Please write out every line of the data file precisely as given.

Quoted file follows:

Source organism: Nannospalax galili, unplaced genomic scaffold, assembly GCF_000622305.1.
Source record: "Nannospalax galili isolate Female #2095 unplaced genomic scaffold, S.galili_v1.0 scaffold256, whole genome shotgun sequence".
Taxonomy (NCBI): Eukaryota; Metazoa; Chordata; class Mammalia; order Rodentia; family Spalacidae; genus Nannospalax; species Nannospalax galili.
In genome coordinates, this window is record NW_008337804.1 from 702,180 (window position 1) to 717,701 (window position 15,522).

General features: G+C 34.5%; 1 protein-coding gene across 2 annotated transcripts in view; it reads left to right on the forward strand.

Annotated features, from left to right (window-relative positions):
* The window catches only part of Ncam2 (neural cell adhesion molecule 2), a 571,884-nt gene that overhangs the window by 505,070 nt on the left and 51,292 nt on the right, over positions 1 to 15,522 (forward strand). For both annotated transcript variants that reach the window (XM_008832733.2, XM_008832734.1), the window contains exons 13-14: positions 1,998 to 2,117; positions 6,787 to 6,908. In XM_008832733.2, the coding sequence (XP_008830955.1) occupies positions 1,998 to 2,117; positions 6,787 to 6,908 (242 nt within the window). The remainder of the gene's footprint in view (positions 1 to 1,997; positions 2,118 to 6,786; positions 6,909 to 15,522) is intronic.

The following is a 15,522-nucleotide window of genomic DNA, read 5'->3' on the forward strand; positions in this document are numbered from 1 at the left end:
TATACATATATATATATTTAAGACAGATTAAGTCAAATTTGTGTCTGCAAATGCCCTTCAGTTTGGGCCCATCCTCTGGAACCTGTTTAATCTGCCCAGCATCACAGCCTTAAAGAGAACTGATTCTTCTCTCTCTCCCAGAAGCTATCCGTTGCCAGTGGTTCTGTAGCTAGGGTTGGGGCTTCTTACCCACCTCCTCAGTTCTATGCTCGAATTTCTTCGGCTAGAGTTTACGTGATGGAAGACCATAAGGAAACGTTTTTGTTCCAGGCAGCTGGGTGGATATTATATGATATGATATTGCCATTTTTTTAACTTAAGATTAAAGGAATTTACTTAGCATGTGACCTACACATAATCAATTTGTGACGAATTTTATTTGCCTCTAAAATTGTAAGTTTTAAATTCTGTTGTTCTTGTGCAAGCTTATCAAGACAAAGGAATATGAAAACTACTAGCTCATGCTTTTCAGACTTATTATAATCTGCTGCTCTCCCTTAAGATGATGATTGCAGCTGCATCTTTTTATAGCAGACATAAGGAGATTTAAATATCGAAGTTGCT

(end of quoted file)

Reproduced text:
Source organism: Nannospalax galili, unplaced genomic scaffold, assembly GCF_000622305.1.
Source record: "Nannospalax galili isolate Female #2095 unplaced genomic scaffold, S.galili_v1.0 scaffold256, whole genome shotgun sequence".
Taxonomy (NCBI): Eukaryota; Metazoa; Chordata; class Mammalia; order Rodentia; family Spalacidae; genus Nannospalax; species Nannospalax galili.
In genome coordinates, this window is record NW_008337804.1 from 702,180 (window position 1) to 717,701 (window position 15,522).

General features: G+C 34.5%; 1 protein-coding gene across 2 annotated transcripts in view; it reads left to right on the forward strand.

Annotated features, from left to right (window-relative positions):
* The window catches only part of Ncam2 (neural cell adhesion molecule 2), a 571,884-nt gene that overhangs the window by 505,070 nt on the left and 51,292 nt on the right, over positions 1 to 15,522 (forward strand). For both annotated transcript variants that reach the window (XM_008832733.2, XM_008832734.1), the window contains exons 13-14: positions 1,998 to 2,117; positions 6,787 to 6,908. In XM_008832733.2, the coding sequence (XP_008830955.1) occupies positions 1,998 to 2,117; positions 6,787 to 6,908 (242 nt within the window). The remainder of the gene's footprint in view (positions 1 to 1,997; positions 2,118 to 6,786; positions 6,909 to 15,522) is intronic.

The following is a 15,522-nucleotide window of genomic DNA, read 5'->3' on the forward strand; positions in this document are numbered from 1 at the left end:
TATACATATATATATATTTAAGACAGATTAAGTCAAATTTGTGTCTGCAAATGCCCTTCAGTTTGGGCCCATCCTCTGGAACCTGTTTAATCTGCCCAGCATCACAGCCTTAAAGAGAACTGATTCTTCTCTCTCTCCCAGAAGCTATCCGTTGCCAGTGGTTCTGTAGCTAGGGTTGGGGCTTCTTACCCACCTCCTCAGTTCTATGCTCGAATTTCTTCGGCTAGAGTTTACGTGATGGAAGACCATAAGGAAACGTTTTTGTTCCAGGCAGCTGGGTGGATATTATATGATATGATATTGCCATTTTTTTAACTTAAGATTAAAGGAATTTACTTAGCATGTGACCTACACATAATCAATTTGTGACGAATTTTATTTGCCTCTAAAATTGTAAGTTTTAAATTCTGTTGTTCTTGTGCAAGCTTATCAAGACAAAGGAATATGAAAACTACTAGCTCATGCTTTTCAGACTTATTATAATCTGCTGCTCTCCCTTAAGATGATGATTGCAGCTGCATCTTTTTATAGCAGACATAAGGAGATTTAAATATCGAAGTTGCT